When you practice what I call the “Wholesome Musical Priorities”, the way you approach your music should be governed by the moral standards of your religious belief. I cannot speak for other religions, but I know that it is common for us as Christians to behave as if our religion doesn’t apply to certain areas of our lives. A very common example of this is people who feel like their faith has nothing to do with the way the conduct their business lives or their sex lives. The truth is that your religious beliefs should apply to every area of your life, and that includes your music.

God First In All Things

In the context of your musical priorities, putting God first is more than just using church as an excuse not to practice. Each day we are confronted with dozens of decisions. When we make a commitment to live our lives in accordance with our religious and moral dictates, then those values are what make it easy for us to make the right choice at each branch in our daily paths.

Our musical lives do not, or should not, fall outside of our moral compasses. Nothing should! Beginning with the initial decision to learn and instrument in the first place, everything about our musical lives should be consistent with our religious beliefs.

I had an adult student, years ago, who told me he was going to leave his wife because she was not as understanding about his music as he wanted her to be. I think it was this student who prompted me to begin teaching about these musical priorities. When he told me he was thinking about divorce, because of his music, I explained to him that he had it all backwards. Then I told him that he was officially fired as my student and that he could call me again for lessons when he had worked things out with his wife. I took it all very seriously.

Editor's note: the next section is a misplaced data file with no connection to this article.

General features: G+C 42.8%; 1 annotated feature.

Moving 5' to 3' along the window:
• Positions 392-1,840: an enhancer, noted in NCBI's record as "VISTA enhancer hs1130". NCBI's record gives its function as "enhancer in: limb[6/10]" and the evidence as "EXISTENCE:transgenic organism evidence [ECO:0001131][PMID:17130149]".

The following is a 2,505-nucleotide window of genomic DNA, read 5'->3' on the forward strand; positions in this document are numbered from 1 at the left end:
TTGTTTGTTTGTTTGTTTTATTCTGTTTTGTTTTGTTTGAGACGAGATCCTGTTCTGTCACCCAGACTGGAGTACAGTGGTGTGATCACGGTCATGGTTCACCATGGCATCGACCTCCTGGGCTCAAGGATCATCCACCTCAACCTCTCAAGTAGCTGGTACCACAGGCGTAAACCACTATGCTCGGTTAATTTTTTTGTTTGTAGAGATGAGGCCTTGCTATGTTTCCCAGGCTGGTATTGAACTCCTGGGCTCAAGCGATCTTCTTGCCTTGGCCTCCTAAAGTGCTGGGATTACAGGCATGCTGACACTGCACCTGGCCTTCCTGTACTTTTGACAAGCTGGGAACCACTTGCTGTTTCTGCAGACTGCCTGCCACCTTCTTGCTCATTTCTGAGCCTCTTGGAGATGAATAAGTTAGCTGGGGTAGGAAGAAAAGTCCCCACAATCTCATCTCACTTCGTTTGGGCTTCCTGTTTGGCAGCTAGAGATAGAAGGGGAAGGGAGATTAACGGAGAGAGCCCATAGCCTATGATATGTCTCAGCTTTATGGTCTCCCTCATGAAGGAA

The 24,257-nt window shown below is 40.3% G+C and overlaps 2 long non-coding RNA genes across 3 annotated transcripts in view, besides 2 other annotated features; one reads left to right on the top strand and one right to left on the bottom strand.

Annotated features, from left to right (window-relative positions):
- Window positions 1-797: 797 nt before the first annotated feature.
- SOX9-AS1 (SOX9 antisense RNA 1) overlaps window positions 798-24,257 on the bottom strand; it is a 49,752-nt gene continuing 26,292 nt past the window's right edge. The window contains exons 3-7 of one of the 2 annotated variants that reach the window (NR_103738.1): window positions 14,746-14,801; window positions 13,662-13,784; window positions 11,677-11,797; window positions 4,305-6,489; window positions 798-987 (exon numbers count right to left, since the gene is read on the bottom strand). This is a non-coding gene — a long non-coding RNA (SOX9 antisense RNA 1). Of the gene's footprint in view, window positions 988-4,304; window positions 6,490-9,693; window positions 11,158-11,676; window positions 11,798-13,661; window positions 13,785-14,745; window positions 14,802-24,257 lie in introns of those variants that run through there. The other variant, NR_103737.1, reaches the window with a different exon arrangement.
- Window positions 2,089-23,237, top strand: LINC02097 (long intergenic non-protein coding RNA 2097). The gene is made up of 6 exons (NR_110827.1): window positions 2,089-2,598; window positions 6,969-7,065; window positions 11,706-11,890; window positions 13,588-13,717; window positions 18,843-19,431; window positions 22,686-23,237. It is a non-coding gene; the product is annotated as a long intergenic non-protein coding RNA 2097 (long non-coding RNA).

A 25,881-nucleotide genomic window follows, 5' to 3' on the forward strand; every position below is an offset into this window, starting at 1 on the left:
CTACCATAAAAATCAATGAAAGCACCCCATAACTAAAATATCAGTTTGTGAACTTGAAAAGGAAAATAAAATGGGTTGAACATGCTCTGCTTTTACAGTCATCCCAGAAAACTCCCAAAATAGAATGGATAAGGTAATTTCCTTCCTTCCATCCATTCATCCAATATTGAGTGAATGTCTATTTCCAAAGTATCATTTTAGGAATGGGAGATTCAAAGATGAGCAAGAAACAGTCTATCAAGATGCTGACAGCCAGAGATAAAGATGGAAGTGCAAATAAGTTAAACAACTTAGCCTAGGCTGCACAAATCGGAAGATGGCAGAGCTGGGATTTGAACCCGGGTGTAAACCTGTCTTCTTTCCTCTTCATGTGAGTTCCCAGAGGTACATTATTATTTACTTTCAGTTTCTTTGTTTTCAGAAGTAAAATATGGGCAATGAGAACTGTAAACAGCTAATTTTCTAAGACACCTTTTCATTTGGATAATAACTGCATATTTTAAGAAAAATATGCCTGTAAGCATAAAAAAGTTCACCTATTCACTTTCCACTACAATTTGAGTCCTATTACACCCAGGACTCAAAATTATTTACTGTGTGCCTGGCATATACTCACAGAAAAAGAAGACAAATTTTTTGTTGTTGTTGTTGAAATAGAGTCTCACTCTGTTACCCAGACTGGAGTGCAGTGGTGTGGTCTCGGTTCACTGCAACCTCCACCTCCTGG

As a Christian, divorce doesn’t only hurt your spouse and your family, it also offends God. My student’s was an extreme case of putting music before religion. Anything we do to put music first, before God, is not only bad for us and the people in our lives, but also bad for our music…the very thing we think we love so much.

Music Is An Expression of Who We Are

It’s very important to understand that music is an expression of who we are. When we put music first in our lives, before our faith, before our religion, before God, we put ourselves in a position where our music becomes meaningless. The man or woman who makes music first above all other things in life is someone who has no life worth expressing.